Hey @Esteban Küber and other @WG-diagnostics folks:
Did you all see the new elm post about syntax errors? Some cool stuff in there. One thing I particularly found interesting was this:
So language designers never hear about this problem. I only understood its magnitude once elm/error-message-catalog got going. That repo solicits confusing error messages in hopes of finding ways to improve. I think projects like that legitimize the idea that "error messages should be better" such that I started hearing from a broader range of people. (Not just the very non-random sample of users that participate online!)
I wonder if there are steps we can take to help encourage people to report confusing error messages. We already get enough, so maybe we don't need to do any new work here -- and I'm not sure if a dedicated repo is what we need -- maybe an issue template or something? Not sure. Anyway I thought it was cool!
(hat tip @boats, who sent it to me)
I feel like we've been doing these syntax oriented errors for a while now :)
That's a awesome post. There's always room to do more, but I think we already (and by we, I mean @Esteban Küber mostly) do a pretty good job at encouraging people to report confusing error messages and trying to improve them.
@nikomatsakis I read the post earlier; some points:
MachineApplicablesuggestions. I'm not a fan of the anthropomorphization of the compiler, it doesn't make errors more actionable and just increases wordiness
I feel like we've been doing these syntax oriented errors for a while now :slight_smile:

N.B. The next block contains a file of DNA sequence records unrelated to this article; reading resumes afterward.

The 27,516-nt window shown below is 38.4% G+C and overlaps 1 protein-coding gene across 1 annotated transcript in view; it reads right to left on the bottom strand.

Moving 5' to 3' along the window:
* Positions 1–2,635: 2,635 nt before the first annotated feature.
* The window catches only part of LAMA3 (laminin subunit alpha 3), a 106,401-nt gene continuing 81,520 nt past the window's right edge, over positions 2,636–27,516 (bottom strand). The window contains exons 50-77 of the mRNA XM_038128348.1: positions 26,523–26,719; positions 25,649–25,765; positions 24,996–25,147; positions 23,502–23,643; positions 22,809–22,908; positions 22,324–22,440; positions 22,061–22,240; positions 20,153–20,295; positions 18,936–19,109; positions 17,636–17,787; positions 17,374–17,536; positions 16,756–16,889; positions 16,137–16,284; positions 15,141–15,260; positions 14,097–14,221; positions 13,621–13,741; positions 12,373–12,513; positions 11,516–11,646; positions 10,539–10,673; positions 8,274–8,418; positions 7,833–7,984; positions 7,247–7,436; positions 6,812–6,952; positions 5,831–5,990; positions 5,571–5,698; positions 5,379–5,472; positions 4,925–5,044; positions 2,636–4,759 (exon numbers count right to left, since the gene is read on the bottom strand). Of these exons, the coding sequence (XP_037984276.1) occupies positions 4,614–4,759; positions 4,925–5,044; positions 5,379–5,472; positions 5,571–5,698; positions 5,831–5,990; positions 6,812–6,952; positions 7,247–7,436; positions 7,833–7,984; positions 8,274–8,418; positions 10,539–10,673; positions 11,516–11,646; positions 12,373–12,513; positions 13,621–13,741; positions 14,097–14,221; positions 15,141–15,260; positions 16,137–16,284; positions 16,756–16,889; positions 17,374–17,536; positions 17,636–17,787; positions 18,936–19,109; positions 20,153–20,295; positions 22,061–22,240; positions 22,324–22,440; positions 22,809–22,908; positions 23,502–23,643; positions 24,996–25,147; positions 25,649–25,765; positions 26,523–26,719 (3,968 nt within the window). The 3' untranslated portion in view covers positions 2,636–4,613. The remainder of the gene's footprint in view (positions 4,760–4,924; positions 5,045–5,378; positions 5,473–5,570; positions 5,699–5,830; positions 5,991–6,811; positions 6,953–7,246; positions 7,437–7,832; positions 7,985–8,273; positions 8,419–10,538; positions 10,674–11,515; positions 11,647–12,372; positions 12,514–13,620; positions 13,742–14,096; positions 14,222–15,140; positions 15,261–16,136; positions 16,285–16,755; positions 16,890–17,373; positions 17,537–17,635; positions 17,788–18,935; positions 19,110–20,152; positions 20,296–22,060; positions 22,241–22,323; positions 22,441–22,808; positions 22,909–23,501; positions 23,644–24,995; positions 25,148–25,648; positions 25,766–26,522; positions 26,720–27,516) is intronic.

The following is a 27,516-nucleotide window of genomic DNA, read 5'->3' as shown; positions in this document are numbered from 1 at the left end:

Yes, the majority of the code in the parser is probably for such errors.
[...] I think projects like that legitimize the idea that "error messages should be better" [...]
I think that's already an idea we back, but as aforementioned, diagnostics have a cost, and we should be cognizant of the bugs they introduce (ICEs, deviations from the actual grammar) and the difficulty of reading the code.
1) regarding style, were a bit more terse and less friendly in the copy we choose to use, but we're friendlier than other compilers out there. I feel we strike a good middle point
2) We should probably resuscitate --teach as a concept. I've spent a lot of time trying to add info to the existing default errors, but there's so much more we could mention with teach.
3) There's a lot of code for diagnostics in the compiler already. We effectively support a superset of the language. But as we get increasingly more user friendly, it's getting harder to stay with no impact to the performance of the happy path.
4) We do have a bias towards people with some level of experience writing code. Catering to absolute newcomers would probably be best served by the teach flag and possibly a more aggressive culling of errors.
I prefer the terser error messages — the paragraph of text works when you just have one error, but not 10